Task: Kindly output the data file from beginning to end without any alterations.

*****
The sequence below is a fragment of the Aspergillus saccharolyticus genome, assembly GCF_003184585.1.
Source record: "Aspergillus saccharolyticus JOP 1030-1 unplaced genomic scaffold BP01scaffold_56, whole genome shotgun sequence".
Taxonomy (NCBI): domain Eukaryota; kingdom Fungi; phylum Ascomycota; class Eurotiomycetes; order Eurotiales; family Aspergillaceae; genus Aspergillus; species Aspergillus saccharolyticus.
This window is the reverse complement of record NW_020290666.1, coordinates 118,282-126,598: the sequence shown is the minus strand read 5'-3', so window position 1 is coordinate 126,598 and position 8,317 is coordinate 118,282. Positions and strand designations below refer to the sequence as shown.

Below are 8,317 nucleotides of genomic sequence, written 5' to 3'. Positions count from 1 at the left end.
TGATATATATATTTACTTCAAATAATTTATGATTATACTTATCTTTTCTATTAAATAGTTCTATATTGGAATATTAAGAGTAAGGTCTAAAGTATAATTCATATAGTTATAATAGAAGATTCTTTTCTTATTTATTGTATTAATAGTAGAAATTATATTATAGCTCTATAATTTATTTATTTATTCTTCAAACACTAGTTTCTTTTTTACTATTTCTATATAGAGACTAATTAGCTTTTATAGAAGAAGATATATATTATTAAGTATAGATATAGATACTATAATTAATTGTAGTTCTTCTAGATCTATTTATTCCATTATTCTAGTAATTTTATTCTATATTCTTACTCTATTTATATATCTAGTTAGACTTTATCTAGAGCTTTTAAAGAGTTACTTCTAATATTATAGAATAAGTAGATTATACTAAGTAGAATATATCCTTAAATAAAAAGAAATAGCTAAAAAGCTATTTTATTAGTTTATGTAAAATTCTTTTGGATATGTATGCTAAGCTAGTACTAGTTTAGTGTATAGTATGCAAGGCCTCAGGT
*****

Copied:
The sequence below is a fragment of the Aspergillus saccharolyticus genome, assembly GCF_003184585.1.
Source record: "Aspergillus saccharolyticus JOP 1030-1 unplaced genomic scaffold BP01scaffold_56, whole genome shotgun sequence".
Taxonomy (NCBI): domain Eukaryota; kingdom Fungi; phylum Ascomycota; class Eurotiomycetes; order Eurotiales; family Aspergillaceae; genus Aspergillus; species Aspergillus saccharolyticus.
This window is the reverse complement of record NW_020290666.1, coordinates 118,282-126,598: the sequence shown is the minus strand read 5'-3', so window position 1 is coordinate 126,598 and position 8,317 is coordinate 118,282. Positions and strand designations below refer to the sequence as shown.

Below are 8,317 nucleotides of genomic sequence, written 5' to 3'. Positions count from 1 at the left end.
TGATATATATATTTACTTCAAATAATTTATGATTATACTTATCTTTTCTATTAAATAGTTCTATATTGGAATATTAAGAGTAAGGTCTAAAGTATAATTCATATAGTTATAATAGAAGATTCTTTTCTTATTTATTGTATTAATAGTAGAAATTATATTATAGCTCTATAATTTATTTATTTATTCTTCAAACACTAGTTTCTTTTTTACTATTTCTATATAGAGACTAATTAGCTTTTATAGAAGAAGATATATATTATTAAGTATAGATATAGATACTATAATTAATTGTAGTTCTTCTAGATCTATTTATTCCATTATTCTAGTAATTTTATTCTATATTCTTACTCTATTTATATATCTAGTTAGACTTTATCTAGAGCTTTTAAAGAGTTACTTCTAATATTATAGAATAAGTAGATTATACTAAGTAGAATATATCCTTAAATAAAAAGAAATAGCTAAAAAGCTATTTTATTAGTTTATGTAAAATTCTTTTGGATATGTATGCTAAGCTAGTACTAGTTTAGTGTATAGTATGCAAGGCCTCAGGT